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Fired by a robot!

robots

Amazon has been in the news recently for its practice of tracking warehouse workers’ box packing speed and firing them if they do not “make rate.” According to internal Amazon documents, related to a termination at a Baltimore Maryland warehouse location, Amazon’s automated tracking system automatically generates a series of warnings. After 6 warnings in 12 months, a termination is automatically generated if workers fail to meet “efficiency” standards. These termination decisions are made automatically by the system and without input from a real person, though Amazon says that supervisors are able to override the automatically generated terminations.

We have truly reached an age where people and robots are working together and where robots are effectively performing an HR function. HR, unlike a self-checkout or an assembly line robot, is something we normally think of as a soft, people only skill! Robots are branching out! However you may feel about machines in the workforce, we think it’s pretty cool that robots are expanding their skill set. While there are certainly risks to be navigated and considered, there are also undoubtedly gains to be had in terms of efficiency and elimination of bias. Robots do not have teacher’s pets! But should robots be making human resources decisions?

When your boss is a robot

So, effectively, Amazon workers are, to an extent, monitored and managed by these rate tracking robots. The robot supervisors also track the time an employee is “off task” – reportedly causing some employees to skip bathroom breaks. Decisions about productivity rates are made by (human) managers outside of the facility and changed only if more than 75% of the workforce fails to meet the targets. Targets are reviewed quarterly.

Amazon says that a worker can apply to have their termination reviewed by the general manager of their facility or to an appeals panel of their peers. In the Baltimore documents noted above, the terminated worker on one occasion gave the excuse that his “rate” was low because he was ill. He was told by the peer review panel that he should not have come in if his illness was going to slow him down and impact his rate.

Amazon in Canada

The above details are about Amazon in Baltimore, Maryland, where the employment law landscape is different – and much less worker-friendly – than it is here in Canada. However, Amazon has not been without its own bad press here in Ontario. Amazon courier contractors, who employed unionized workers, have gone bankrupt reportedly because the costs of a unionized workforce made it impossible to meet Amazon’s standards for low costs and efficiency. Courier drivers are also reportedly texted – presumably by an automatic system –  if they are not making deliveries fast enough.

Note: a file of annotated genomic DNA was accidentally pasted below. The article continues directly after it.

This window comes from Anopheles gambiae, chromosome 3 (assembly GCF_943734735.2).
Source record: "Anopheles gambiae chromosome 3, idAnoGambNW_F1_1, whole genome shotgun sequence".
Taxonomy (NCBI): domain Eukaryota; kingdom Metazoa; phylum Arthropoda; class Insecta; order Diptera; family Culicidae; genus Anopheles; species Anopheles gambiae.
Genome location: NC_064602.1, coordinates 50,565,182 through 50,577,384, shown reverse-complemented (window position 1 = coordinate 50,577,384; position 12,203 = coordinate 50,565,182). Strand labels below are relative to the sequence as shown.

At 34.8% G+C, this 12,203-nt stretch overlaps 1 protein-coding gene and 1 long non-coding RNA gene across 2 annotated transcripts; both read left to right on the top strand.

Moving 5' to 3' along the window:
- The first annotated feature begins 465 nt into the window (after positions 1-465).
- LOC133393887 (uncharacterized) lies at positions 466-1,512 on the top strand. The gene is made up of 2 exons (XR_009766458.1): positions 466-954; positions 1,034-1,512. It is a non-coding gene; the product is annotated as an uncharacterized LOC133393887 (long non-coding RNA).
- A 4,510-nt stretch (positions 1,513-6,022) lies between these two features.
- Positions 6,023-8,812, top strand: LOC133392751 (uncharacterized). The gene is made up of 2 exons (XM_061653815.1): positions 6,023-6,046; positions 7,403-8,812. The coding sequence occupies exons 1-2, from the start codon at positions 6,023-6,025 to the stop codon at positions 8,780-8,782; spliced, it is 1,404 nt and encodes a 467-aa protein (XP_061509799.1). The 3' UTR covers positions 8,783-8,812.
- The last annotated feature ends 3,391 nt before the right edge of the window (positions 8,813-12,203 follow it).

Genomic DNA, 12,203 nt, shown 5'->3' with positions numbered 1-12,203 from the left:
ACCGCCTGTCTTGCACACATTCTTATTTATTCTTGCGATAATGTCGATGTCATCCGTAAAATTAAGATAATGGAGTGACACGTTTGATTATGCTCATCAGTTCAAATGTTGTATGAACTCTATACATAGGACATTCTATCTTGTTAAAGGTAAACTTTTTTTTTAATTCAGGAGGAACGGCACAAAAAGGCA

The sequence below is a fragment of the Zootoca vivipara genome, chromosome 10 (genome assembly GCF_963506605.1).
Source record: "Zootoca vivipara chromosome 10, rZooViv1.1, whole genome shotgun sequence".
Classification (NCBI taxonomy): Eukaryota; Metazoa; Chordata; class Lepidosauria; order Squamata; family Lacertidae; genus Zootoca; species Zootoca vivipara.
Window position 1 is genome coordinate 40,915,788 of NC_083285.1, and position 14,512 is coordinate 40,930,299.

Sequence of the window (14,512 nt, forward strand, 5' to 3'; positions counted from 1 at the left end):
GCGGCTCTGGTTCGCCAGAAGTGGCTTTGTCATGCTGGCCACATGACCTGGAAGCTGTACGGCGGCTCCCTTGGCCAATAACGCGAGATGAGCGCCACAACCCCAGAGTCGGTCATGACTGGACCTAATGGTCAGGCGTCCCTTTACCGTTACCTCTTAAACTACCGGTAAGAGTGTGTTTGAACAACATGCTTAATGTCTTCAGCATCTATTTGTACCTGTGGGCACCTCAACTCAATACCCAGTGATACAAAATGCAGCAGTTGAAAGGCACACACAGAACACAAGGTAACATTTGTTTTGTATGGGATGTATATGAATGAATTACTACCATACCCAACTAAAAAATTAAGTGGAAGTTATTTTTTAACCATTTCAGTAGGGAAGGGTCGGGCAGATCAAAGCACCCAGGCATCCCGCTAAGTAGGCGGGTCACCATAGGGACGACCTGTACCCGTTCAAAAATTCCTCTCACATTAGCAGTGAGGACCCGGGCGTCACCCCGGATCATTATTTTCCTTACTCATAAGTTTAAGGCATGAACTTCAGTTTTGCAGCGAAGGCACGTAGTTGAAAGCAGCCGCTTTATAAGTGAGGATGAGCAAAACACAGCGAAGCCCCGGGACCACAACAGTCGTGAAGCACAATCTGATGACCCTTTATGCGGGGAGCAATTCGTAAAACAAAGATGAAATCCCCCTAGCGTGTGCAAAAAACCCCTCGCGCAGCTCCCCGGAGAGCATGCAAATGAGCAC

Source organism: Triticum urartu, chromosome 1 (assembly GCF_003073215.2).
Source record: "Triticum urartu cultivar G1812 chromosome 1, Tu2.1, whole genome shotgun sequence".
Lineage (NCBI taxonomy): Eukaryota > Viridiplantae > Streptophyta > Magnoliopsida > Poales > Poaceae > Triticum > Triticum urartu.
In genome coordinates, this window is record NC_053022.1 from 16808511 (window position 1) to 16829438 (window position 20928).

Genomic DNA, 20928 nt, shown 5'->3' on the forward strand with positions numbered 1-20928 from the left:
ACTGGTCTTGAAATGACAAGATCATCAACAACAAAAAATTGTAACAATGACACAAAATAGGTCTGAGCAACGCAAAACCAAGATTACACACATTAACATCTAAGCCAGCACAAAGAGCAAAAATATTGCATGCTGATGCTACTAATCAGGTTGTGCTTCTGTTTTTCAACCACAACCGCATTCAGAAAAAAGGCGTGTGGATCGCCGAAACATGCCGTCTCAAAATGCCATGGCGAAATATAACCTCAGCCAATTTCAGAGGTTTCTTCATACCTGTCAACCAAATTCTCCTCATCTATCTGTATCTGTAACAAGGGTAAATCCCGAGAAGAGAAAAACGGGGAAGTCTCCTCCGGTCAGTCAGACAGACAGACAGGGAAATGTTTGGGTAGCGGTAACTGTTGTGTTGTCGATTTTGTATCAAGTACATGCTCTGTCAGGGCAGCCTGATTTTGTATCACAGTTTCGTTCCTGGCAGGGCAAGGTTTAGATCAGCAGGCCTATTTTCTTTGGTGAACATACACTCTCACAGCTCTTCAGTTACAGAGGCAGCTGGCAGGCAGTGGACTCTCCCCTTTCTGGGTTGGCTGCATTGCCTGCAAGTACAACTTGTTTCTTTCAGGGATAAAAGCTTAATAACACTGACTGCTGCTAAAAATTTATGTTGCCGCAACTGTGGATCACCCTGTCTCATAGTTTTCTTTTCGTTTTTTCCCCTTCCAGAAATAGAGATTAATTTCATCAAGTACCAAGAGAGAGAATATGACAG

Is this legal?

While we do not know if the Baltimore warehouse situation is playing out in Canada. If it is, it presents some red flags regarding legal compliance and employer obligations. In Ontario, workers are protected by the Employment Standards Act, the Occupational Health and Safety Act and the Human Rights Code.

While robots are good for treating everyone the same, workers who need accommodations based on protected human rights grounds, for example, disability, sex or age, need to be given those accommodations up to the point of undue hardship to the employer. In other words, not everyone should be treated the same. The standard of undue hardship for Amazon would be pretty steep – much more than just having to tolerate lower efficiency from one worker. This means that if a worker could not work as fast as Amazon expected because, for example, they had an injured knee or had to take breaks to pray, terminating them for not making rate would be a violation of the Human Rights Code.

Similarly, employers have an obligation under the Occupational Health and Safety Act to provide safe working conditions. Requiring an employee to work so fast that they cannot take bathroom breaks is arguably not safe.

In Canada, employees cannot be terminated “at will” the way they can in the States. While absent human rights reasons, Amazon could terminate an employee for failing to “make rate,” it is highly unlikely that this reason would constitute cause, meaning that the terminated employee would need to be provided with notice of termination.

From a Canadian perspective, the practice of automated firing by a robot is concerning. While in some sense, the elimination of human bias is good from a human rights perspective, terminating an employee without exploring the possible human rights reasons for which they may not be able to “make rate” is risky!

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Lisa Stam, Spring Law

Founder of Spring Law, Employment and Labour Lawyer at Spring Law
Lisa Stam is founder of Spring Law, a virtual law firm advising exclusively on workplace legal issues for employers and executives. She practices all aspects of employment, labour, privacy, and human rights law, with a particular interest in legal issues arising from technology in the workplace. Lisa’s practice includes a wide range of entrepreneurs in the tech space, as well as global companies with smaller operations in Canada. In addition to the day to day workplace issues from hiring to firing, Lisa frequently blogs and speaks on both the impact, risks and opportunities of social media and technology issues in (and out of) the workplace, as well as the novel ways in which changing expectations of privacy continues to evolve employment law. Read more here.
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